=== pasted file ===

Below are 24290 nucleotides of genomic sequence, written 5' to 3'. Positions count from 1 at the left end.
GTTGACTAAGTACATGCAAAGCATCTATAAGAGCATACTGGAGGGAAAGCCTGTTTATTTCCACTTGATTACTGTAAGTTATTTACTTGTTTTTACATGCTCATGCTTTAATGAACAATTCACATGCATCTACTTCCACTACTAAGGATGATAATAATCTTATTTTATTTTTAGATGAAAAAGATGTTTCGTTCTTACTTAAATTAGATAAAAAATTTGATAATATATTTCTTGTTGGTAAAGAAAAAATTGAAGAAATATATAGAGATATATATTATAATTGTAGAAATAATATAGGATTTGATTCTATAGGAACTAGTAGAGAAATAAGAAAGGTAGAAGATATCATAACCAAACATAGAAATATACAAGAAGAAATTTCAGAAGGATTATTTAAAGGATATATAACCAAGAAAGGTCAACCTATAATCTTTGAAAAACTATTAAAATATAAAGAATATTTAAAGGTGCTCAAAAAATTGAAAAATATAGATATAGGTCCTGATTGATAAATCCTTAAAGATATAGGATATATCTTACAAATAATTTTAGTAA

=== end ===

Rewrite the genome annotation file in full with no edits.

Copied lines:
Below are 24290 nucleotides of genomic sequence, written 5' to 3'. Positions count from 1 at the left end.
GTTGACTAAGTACATGCAAAGCATCTATAAGAGCATACTGGAGGGAAAGCCTGTTTATTTCCACTTGATTACTGTAAGTTATTTACTTGTTTTTACATGCTCATGCTTTAATGAACAATTCACATGCATCTACTTCCACTACTAAGGATGATAATAATCTTATTTTATTTTTAGATGAAAAAGATGTTTCGTTCTTACTTAAATTAGATAAAAAATTTGATAATATATTTCTTGTTGGTAAAGAAAAAATTGAAGAAATATATAGAGATATATATTATAATTGTAGAAATAATATAGGATTTGATTCTATAGGAACTAGTAGAGAAATAAGAAAGGTAGAAGATATCATAACCAAACATAGAAATATACAAGAAGAAATTTCAGAAGGATTATTTAAAGGATATATAACCAAGAAAGGTCAACCTATAATCTTTGAAAAACTATTAAAATATAAAGAATATTTAAAGGTGCTCAAAAAATTGAAAAATATAGATATAGGTCCTGATTGATAAATCCTTAAAGATATAGGATATATCTTACAAATAATTTTAGTAA